Country Throwback: Watch Glen Campbell Play ‘Gentle on My Mind’ for Last Time on ‘Goodbye Tour’

by Madison Miller
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Glen Campbell’s last public performance was an emotional one.

The famous country artist was diagnosed with Alzheimer’s disease in 2011. He then immediately organized his “Goodbye Tour” where he traveled and performed one last time before the disease would leave him unable to.

Campbell’s ‘Goodbye Tour’

His last performance was at the Uptown Theatre in Napa, California on November 30, 2012. For his last performance, he stood with his guitar, the band behind him, and performed his well-known, iconic song “Gentle on My Mind.”

Glen Campbell would go on to fight Alzheimer’s disease for six long years before passing away on August 8, 2017. His last song, so fitting yet so heartbreaking, seems like his own goodbye to having complete control over his genius and creative head.

“When they turn around and find that you’re moving / On the back roads, you’re still on my memory / You’re ever gentle on my mind / Yes, you are, baby Gentle on my mind, yeah / Gentle on my mind, yeah.”

The singer had started to see the effects of the disease while he was still touring. During the performance, you can see Campbell struggling in the beginning before powering through. He stood at the mic trying to clear his mind and pinpoint the lyrics to a song he had been singing since 1967. It was a heartbreaking moment, yet showed all of the strength Campbell still had.

The singer brought his wife and daughter with on his tour. “That was a really difficult day. It was difficult leading up to the show, it was really stressful and difficult. That night was really, really, really hard, and we just knew this was it. We were going home for the Christmas break, and that we were not gonna add more shows after that,” his wife, Kim Campbell said, according to Taste of Country.

He was put in a full-time care facility in Nashville before he passed at the age of 81.

Artists like Keith Urban, Jake Owen, and John Mayer all praised the musician for his profound impact on the music industry. Mayer even performed a cover of “Gentle on My Mind” where he called it his “favorite song in the world.”

James Keach created “I’ll Be Me,” a documentary about Campbell. It followed Campbell along on his farewell tour.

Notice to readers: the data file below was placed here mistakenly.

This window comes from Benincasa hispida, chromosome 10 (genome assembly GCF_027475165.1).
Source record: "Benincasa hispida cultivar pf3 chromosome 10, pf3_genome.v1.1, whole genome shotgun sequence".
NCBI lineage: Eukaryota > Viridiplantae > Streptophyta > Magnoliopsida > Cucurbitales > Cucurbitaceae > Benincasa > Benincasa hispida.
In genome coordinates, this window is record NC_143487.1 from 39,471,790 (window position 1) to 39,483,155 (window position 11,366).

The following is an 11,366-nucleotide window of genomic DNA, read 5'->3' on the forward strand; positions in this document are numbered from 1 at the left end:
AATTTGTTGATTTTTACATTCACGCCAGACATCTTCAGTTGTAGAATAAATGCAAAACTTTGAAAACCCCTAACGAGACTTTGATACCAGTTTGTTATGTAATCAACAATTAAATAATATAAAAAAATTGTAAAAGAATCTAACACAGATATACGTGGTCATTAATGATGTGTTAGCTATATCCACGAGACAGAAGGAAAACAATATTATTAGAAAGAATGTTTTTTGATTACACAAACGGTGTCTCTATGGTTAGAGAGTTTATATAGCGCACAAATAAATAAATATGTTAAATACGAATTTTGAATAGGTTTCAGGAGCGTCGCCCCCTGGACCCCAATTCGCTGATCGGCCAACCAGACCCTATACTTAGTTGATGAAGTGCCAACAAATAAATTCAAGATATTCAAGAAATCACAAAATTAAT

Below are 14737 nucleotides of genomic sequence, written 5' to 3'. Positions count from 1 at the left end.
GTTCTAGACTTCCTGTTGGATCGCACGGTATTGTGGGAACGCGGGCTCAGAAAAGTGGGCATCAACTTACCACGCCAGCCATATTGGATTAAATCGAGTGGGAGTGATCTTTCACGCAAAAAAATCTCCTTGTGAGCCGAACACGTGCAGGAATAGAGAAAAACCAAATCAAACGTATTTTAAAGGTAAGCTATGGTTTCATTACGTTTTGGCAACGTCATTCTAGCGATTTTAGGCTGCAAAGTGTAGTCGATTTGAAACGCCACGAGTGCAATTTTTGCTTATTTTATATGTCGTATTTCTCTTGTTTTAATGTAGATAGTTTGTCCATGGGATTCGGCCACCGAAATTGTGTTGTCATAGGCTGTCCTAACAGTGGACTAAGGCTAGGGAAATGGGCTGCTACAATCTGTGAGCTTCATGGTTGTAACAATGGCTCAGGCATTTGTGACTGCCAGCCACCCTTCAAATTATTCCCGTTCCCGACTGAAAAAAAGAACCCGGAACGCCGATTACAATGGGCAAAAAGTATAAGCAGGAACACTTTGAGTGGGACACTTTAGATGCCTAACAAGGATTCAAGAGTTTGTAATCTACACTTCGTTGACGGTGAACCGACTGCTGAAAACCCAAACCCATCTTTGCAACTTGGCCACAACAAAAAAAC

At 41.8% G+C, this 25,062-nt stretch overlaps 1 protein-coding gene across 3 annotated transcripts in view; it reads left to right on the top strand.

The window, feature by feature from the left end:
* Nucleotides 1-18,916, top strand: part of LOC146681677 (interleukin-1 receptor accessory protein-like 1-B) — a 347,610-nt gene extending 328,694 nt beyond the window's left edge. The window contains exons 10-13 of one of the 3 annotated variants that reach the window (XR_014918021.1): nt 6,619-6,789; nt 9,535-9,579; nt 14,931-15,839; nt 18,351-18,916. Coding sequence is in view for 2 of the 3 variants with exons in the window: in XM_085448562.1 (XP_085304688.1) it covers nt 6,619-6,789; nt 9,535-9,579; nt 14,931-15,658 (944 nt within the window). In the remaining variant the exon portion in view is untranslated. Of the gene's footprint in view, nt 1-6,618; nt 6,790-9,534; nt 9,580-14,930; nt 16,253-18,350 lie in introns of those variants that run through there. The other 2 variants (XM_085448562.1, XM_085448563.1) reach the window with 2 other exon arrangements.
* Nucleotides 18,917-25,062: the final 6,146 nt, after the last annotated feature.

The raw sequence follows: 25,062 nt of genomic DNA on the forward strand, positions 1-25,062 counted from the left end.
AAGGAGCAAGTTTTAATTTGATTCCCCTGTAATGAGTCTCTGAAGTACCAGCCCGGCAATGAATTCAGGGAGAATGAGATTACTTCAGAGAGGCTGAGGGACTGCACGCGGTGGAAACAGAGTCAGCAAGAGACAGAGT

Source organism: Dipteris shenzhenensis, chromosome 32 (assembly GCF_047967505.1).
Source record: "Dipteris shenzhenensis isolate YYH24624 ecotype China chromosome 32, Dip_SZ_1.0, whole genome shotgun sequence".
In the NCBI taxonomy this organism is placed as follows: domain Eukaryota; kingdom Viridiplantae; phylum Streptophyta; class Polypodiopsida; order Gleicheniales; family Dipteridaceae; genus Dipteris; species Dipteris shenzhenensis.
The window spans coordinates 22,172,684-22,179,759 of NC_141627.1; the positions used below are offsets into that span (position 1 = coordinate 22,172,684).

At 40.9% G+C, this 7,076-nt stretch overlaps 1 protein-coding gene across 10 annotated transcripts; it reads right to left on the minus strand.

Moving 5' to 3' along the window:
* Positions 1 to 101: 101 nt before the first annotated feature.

One particularly moving moment in the documentary is when Campbell is on stage at Ryman Auditorium in Nashville, Tennessee. The TelePrompter went out and left him unable to sing or remember his lyrics. He joked with the crowd, making fun of his own memory loss.

His grace and his humor made him that much more likable.

“Music has always just flowed out of him from some inner source. It’s miraculous, really, because he doesn’t think about what he’s gonna play. It just flows out of him. And it continued to flow out of him throughout the whole tour,” Kim Campbell told NPR.

Glen Campbell as an Inspiration

Besides being an award-winning artist, Campbell was also the host of his own show, “The Glen Campbell Goodtime Hour” on CBS from the late ’60s to early ’70s. This allowed fans an extra look into his life, his personality, and his overall grace in front of the camera.

Campbell’s decision to tour while suffering from Alzheimer’s disease provided a powerful awareness of the illness. His family said he never felt ashamed. Rather, he used the last of his memory to be a jokester about his condition.

“And by the time he was done with the joking and regaling what he’d forgotten, he felt safe and everybody else felt safe, and it was an opportunity for the elephant to be in the room and to be okay with it, which is what we hope the movie will do for people. They’ll feel seen. They’ll feel empowered … And they’ll understand what many of us are going through in this world,” Kim Campbell said.

During his life, he released 64 albums in his five decades in the industry and sold over 45 million records. He has a total of 10 Grammys. He had Best Male Country Vocal Performance, Best Country & Western Recording, and Grammy Hall of Fame Awards for his song “Gentle on My Mind.”

His very last album was “Adiós” in 2017, although his family told the media that he did not understand or remember that it was released.

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